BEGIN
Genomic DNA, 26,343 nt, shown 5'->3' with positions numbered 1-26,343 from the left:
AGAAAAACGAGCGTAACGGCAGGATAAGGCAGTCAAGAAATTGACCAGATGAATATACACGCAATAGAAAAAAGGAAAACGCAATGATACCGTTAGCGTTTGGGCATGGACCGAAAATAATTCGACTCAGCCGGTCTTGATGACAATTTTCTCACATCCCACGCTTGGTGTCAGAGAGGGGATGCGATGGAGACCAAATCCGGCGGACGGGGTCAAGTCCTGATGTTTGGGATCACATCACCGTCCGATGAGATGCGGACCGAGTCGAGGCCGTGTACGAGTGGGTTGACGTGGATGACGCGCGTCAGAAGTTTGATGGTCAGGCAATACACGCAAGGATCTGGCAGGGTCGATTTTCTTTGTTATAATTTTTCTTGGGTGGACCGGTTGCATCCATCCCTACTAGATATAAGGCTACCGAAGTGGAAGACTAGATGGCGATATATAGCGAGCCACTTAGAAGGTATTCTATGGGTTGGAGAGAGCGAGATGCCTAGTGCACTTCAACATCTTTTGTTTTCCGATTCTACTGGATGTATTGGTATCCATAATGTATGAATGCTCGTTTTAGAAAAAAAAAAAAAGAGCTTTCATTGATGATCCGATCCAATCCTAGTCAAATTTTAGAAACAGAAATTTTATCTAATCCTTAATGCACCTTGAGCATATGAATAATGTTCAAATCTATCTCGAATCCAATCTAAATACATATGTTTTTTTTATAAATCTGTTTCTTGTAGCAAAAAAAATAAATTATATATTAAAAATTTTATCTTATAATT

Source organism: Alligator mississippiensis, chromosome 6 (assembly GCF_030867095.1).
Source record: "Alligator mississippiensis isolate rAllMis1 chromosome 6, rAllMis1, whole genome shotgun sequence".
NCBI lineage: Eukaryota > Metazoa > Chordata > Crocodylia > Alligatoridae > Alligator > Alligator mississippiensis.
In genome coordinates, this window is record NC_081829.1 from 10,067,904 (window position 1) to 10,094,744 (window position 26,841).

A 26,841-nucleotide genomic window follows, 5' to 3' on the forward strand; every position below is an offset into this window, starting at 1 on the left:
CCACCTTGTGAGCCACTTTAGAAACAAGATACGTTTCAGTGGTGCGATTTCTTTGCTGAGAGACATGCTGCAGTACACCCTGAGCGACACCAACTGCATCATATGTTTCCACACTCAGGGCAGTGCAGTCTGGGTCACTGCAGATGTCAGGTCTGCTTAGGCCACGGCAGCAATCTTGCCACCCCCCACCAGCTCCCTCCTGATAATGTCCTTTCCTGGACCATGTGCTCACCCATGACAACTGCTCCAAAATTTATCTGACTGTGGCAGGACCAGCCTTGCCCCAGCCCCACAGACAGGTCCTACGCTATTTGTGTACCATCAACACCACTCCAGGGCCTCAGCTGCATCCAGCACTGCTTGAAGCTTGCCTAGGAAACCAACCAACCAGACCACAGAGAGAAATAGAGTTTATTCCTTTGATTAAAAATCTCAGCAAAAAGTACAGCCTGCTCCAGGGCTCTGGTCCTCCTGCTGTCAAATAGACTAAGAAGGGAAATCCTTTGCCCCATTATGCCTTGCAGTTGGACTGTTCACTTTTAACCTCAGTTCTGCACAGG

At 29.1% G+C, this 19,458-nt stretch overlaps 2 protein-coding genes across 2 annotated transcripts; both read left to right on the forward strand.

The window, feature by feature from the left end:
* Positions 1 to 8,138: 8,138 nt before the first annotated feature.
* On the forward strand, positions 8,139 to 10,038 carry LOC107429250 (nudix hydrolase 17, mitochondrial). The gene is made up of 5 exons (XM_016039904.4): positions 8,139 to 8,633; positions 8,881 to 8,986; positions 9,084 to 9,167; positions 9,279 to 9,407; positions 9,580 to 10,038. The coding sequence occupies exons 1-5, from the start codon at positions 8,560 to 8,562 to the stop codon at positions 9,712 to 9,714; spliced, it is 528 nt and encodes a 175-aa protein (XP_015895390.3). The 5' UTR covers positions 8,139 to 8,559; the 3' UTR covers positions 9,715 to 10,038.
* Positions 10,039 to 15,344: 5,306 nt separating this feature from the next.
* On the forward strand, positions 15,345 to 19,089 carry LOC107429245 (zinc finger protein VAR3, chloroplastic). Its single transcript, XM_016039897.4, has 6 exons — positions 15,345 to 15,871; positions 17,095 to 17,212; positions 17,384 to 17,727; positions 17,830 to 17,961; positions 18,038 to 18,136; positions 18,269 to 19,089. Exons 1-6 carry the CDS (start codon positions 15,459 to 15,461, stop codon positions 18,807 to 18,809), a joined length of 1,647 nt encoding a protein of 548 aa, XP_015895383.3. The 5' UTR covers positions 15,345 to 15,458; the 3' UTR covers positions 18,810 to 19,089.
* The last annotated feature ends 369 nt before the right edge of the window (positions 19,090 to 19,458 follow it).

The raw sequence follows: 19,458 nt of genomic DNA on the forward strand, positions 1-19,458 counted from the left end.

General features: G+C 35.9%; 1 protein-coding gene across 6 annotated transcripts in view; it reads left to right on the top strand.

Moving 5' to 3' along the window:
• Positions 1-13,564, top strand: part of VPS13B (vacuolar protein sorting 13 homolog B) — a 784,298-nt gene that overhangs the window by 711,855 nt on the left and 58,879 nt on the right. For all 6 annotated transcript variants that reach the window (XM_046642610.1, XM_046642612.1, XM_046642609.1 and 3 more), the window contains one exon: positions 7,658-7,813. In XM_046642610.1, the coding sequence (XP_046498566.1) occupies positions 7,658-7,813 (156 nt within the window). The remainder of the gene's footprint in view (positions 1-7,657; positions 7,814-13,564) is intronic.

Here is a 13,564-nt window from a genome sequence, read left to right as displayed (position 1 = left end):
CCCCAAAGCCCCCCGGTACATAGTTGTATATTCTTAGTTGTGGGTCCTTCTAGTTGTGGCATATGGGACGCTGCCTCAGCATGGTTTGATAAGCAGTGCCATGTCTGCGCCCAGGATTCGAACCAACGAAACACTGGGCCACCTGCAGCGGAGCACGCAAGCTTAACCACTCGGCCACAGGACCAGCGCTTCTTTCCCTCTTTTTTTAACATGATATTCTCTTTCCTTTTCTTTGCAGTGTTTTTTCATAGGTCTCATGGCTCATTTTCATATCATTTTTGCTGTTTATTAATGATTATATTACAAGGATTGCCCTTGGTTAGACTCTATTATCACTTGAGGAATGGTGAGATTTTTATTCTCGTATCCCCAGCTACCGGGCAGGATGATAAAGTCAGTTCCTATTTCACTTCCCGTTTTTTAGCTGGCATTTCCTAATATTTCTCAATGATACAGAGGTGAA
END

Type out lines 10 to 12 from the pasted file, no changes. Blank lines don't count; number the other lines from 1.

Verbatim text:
The window, feature by feature from the left end:
* Positions 1 to 8,138: 8,138 nt before the first annotated feature.
* On the forward strand, positions 8,139 to 10,038 carry LOC107429250 (nudix hydrolase 17, mitochondrial). The gene is made up of 5 exons (XM_016039904.4): positions 8,139 to 8,633; positions 8,881 to 8,986; positions 9,084 to 9,167; positions 9,279 to 9,407; positions 9,580 to 10,038. The coding sequence occupies exons 1-5, from the start codon at positions 8,560 to 8,562 to the stop codon at positions 9,712 to 9,714; spliced, it is 528 nt and encodes a 175-aa protein (XP_015895390.3). The 5' UTR covers positions 8,139 to 8,559; the 3' UTR covers positions 9,715 to 10,038.